Tag: ipv4 (page 1 of 1)

Important – the Internet is changing to a new protocol

strips of light

The Internet has transformed the world. Period. I think it's important then to help everyone understand what it is exactly. I'm not talking degree-level understanding of computer networking, but a feel for the kind of thing going on 'under the hood'.

This post explains the new numbering system for the Internet – fundamental for the continued health and prosperity of the Internet this century – and does so without the reader needing any prior technical understanding. There's an executive summary if you only have two minutes. And then more detail if you fancy. It describes what your organization needs to be doing and why.

Most of the post is based on a document I wrote under the auspices of the Department of Business, Innovation and Skills (BIS).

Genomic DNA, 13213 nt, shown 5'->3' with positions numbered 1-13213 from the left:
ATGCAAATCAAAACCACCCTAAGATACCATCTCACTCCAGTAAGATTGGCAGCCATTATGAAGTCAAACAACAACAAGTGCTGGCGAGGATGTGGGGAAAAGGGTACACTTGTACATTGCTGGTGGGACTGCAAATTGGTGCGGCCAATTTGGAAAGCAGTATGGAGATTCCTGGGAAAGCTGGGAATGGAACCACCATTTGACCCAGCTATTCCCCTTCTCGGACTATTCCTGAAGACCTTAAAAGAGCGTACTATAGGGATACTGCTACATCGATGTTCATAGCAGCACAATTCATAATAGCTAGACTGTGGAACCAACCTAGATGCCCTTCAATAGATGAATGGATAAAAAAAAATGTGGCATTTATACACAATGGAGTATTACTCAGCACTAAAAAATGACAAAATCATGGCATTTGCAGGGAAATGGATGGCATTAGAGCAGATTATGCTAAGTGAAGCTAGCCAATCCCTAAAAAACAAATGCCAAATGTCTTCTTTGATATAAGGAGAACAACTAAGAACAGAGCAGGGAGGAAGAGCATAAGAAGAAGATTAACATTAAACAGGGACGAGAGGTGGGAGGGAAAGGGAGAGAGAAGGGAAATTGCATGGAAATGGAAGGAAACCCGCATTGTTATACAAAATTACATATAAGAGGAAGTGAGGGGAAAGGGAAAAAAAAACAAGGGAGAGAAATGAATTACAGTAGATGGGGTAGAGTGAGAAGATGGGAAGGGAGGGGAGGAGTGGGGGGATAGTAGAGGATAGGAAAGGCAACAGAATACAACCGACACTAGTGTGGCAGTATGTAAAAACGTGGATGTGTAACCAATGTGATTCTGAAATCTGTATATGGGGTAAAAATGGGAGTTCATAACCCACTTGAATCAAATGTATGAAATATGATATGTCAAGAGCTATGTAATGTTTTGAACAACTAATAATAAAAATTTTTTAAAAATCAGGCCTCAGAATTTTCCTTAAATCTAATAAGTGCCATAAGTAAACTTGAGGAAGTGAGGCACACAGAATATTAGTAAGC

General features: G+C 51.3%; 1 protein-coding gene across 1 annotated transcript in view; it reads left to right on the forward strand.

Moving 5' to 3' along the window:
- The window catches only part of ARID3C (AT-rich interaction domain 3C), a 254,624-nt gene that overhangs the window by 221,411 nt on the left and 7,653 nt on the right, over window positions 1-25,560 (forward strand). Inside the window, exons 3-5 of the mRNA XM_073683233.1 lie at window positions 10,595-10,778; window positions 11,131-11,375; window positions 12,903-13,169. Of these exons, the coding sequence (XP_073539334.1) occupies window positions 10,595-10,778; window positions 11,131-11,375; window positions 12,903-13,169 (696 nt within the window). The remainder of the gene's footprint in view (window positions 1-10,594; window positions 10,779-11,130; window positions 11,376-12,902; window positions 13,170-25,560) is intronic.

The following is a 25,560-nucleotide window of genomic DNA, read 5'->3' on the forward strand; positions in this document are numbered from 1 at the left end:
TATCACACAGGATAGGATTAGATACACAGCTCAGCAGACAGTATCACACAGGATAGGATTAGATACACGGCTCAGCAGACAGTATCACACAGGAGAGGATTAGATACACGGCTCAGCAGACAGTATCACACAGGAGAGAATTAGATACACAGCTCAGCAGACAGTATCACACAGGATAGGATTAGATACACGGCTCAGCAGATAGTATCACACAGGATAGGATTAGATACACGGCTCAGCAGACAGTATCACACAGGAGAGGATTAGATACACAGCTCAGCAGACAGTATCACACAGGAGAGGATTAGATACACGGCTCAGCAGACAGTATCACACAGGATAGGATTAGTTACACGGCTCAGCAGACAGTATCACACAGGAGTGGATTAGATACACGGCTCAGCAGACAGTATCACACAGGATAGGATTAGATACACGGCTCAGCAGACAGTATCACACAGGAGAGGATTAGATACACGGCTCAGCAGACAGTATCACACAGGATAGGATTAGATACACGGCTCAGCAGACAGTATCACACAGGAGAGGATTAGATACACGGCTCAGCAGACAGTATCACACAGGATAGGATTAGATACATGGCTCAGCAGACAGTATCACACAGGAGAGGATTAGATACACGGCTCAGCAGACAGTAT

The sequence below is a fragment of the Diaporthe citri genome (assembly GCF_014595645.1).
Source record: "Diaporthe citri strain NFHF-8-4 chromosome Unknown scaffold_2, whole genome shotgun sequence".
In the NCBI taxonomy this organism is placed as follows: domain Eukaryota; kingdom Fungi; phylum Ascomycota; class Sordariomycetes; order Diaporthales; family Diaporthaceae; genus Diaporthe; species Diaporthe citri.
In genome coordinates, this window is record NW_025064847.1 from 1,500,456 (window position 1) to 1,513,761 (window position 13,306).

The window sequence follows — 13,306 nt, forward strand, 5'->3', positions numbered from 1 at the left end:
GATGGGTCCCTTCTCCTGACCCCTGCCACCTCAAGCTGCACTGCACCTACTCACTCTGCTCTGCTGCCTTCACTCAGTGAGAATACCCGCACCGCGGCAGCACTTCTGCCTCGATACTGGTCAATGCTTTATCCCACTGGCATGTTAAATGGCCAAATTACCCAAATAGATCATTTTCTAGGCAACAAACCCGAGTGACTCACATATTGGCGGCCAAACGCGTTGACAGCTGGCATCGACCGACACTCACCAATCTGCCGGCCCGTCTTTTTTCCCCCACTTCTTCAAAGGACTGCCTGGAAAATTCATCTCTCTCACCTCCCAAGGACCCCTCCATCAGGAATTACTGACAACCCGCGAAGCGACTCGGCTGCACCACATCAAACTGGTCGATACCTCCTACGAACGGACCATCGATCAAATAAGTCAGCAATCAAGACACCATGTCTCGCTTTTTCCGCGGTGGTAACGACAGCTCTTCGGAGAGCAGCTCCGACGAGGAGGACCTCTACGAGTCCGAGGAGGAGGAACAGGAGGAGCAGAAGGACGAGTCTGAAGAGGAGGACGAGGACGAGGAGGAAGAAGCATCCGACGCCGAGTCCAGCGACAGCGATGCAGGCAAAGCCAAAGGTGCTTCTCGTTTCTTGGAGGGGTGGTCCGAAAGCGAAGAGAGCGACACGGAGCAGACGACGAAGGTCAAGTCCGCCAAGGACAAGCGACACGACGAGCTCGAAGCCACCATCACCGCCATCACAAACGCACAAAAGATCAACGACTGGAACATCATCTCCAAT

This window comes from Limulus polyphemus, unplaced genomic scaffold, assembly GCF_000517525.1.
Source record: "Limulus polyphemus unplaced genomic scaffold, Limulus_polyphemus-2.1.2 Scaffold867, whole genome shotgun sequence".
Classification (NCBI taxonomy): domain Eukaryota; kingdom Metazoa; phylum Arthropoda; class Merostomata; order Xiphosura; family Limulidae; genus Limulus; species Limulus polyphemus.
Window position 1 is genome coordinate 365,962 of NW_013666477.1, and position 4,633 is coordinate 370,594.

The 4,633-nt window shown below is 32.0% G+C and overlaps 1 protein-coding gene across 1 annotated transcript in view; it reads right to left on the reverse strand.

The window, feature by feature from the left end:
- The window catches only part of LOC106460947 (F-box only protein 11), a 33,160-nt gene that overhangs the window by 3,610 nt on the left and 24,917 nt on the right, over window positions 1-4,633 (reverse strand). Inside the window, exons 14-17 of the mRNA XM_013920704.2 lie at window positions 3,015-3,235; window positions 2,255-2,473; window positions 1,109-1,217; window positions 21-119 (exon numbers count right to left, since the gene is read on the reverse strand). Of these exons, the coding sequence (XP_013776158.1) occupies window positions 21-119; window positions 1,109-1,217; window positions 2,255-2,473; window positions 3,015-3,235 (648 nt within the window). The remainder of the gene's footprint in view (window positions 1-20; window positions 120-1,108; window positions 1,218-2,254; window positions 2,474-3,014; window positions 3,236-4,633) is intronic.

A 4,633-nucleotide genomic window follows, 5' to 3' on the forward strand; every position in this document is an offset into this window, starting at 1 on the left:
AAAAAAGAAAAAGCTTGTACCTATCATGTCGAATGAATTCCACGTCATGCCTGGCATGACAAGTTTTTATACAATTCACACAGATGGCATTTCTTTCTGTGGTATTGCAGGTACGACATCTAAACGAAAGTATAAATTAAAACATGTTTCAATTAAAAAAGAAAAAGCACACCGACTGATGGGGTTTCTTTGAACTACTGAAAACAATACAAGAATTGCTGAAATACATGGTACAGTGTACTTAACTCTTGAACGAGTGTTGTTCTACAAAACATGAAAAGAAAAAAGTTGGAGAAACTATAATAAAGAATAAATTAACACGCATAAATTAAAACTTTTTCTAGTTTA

So let's get stuck in. Firstly, allow me to differentiate between two terms too often and erroneously used interchangeably.

The Internet and the World Wide Web are different things

The Internet emerged in the concluding months of the 1960s. The World Wide Web on the other hand, like many other protocols, 'runs' on top of the Internet, and first twinkled in the eye of Sir Tim Berners-Lee in 1989. Read more

End-to-end marketing: the possibilities of a new Internet protocol

We're just about to go through a complete renumbering of the Internet, and I think some marketing issues and opportunities will emerge along the way.

The way the Internet works today means that just less than 4.3 billion different Internet devices can be addressed uniquely... an address being just that, the unique identifier stating where packets of information are sent from and where they should go. So just as my work address is Building 5, 50 Brook Green, London, W6 7BJ, UK - a unique address at which I'm sure to receive anything you send me - my current IP address at this Boston hotel is

I know that because I just visited www.whatismyip.com and they looked at the server I was connected to, grabbed the address and stuck it on their homepage for me. Try it. Read more